Ancient Olympia

What can be said of Olympia and not sound like a cliché? The significance of the archaeological site is self-evident, even if one is not familiar with the fascinating historical details and the political background, which literally span thousands of years. Known to the world as the cradle of the Olympic ideal, this open-air museum of imposing ruins and unique artefacts tells a story of religious piety, fair play, political ambition, and demonstration of power. All the buildings you can still admire were erected to please the gods and send a message to the thousands of visitors who swarmed to the sacred grounds. Walking around the Stadium, the Gymnasium and the Temples of Zeus and Hera – both instrumental in the ritual and competitive part of the Games – modern visitors will be able to understand why the event remained relevant even when the rest of the Ancient World was long dead. As an added bonus to the splendour of the site, the Museum of Olympia boasts some of the most famous works of art produced in the long course of Hellenic culture. Visit Virtual Tour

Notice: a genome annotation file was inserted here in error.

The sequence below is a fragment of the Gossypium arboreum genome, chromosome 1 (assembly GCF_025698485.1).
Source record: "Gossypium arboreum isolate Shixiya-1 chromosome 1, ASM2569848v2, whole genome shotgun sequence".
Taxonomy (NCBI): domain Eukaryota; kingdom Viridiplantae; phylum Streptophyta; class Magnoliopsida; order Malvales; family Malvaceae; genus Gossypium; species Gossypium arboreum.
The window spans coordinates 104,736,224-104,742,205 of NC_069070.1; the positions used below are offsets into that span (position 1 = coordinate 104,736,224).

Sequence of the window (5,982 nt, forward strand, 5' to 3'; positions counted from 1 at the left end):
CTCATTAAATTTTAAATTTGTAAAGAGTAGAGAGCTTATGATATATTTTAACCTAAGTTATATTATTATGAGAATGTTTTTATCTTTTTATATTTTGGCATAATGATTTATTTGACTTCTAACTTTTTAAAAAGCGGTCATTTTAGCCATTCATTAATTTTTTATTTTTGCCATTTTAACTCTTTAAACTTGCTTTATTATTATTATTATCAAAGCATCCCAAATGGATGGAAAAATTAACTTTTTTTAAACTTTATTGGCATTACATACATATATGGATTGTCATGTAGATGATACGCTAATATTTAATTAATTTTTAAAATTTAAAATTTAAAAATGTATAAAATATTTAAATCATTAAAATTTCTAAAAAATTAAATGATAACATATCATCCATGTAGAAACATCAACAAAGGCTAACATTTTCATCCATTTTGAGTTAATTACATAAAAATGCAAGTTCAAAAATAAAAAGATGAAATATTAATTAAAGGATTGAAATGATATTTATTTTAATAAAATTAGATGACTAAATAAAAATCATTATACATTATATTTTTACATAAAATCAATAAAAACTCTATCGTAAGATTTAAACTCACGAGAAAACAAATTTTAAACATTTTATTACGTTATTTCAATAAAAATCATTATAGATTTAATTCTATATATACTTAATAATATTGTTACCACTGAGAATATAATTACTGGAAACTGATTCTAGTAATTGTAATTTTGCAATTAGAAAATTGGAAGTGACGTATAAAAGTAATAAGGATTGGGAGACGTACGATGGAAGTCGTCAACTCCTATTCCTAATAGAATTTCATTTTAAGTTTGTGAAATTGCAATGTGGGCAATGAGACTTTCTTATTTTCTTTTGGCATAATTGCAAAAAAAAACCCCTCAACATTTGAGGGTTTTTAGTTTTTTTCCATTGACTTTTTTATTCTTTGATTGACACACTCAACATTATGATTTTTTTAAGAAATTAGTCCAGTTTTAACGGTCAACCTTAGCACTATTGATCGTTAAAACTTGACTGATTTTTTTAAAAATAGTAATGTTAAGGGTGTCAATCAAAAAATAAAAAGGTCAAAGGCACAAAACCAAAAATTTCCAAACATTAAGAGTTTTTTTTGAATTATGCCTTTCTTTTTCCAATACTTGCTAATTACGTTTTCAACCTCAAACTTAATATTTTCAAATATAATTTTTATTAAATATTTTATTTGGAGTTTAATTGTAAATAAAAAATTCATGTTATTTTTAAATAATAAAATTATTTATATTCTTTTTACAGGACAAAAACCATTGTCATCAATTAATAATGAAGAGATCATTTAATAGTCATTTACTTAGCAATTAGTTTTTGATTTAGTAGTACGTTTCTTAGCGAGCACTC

Travelling in the Messenian land from Mount Taygetus to the coast, our glance dives, following the sunlight dipping onto the Messenian plain. From the mountainous volumes to the fertile valley, the olive groves and herbs, we see a landscape of culture, myth, and history, unfold before our eyes. In the heart of the region of Messenia, one town stands out: Ancient Messene. This "blissful plain" as Homer calls it, became a theatre of war and mythical narrations offering a viewpoint on the past and the present. Visit Virtual Tour